[UPDATE] Adaptimmune raised €156.7M in its IPO
Oxford-based Adaptimmune has launched its IPO on NASDAQ, where the immunotherapist plans to raise about €156.7M. The company is focused on novel cancer immunotherapy products based on T-cell receptors.
[UPDATE]: The company successfully raised the quantity expected.
Adaptimmune is focused on the use of T-cell therapy to treat cancer. It aims to utilise the body’s own machinery, T cells, to target and destroy cancerous cells by using engineered, increased affinity T-cell receptors (TCRs). This will allow patients to strengthen their natural T-cell responses and to overcome tolerance to cancer. Specifically, cancerous or virally infected cells will typically present peptides of abnormal cancer proteins on their surface in association with tissue-type molecules called HLAs. This offers a “molecular fingerprint” called an epitope for T-cells for the immune system to identify. However, the majority of cancer target proteins are derived from normal proteins in the body, and T cells are naturally programmed not to recognize them, manifested by their very low binding affinity.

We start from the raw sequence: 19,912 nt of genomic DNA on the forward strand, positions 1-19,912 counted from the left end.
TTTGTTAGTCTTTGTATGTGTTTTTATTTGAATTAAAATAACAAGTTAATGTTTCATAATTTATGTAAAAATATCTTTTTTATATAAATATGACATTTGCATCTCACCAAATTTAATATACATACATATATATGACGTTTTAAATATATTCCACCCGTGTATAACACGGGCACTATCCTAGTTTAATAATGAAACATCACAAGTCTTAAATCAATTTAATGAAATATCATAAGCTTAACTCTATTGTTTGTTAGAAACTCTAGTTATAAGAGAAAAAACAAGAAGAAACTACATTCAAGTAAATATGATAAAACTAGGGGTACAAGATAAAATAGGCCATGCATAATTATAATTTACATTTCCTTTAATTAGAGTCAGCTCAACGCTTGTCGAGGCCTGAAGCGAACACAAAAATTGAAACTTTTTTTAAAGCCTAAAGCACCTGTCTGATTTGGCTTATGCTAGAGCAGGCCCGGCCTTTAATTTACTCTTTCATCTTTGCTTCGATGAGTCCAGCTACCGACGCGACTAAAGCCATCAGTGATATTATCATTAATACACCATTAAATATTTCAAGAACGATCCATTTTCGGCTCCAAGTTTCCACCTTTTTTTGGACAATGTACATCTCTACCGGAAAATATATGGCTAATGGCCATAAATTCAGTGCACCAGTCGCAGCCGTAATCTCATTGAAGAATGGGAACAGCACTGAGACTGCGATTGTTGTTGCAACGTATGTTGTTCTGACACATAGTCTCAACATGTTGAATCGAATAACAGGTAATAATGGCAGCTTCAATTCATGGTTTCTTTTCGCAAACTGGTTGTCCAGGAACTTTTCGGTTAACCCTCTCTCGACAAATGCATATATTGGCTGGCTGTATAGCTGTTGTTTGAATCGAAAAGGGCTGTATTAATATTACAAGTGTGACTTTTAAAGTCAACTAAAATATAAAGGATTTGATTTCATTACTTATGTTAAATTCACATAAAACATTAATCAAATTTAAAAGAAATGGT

Adaptimmune’s technology engineers the natural TCR affinity to cancer protein epitopes on the patient’s cells in order to target and then destroy cancer cells in patients. This approach is a close relative of the leading Chimeric Antibody Receptors technology (CARs). Unlike CARs, Adaptimmune’s TCR therapeutics can target both intracellular as well as extracellular cancer target proteins. This capability significantly increases the breadth of targets.
Adaptimmune’s lead program is an affinity enhanced TCR therapeutic targeting the NY-ESO cancer antigen. The therapeutic candidate, which is being developed in collaboration with GlaxoSmithKline, has demonstrated signs of efficacy in Phase I/II trials in solid tumors and in hematologic cancer types.
The company, which last year was named one of the fifteen 2014 Fierce companies, is betting on what could be one of the next big hits in no time: cell treatments against cancer.
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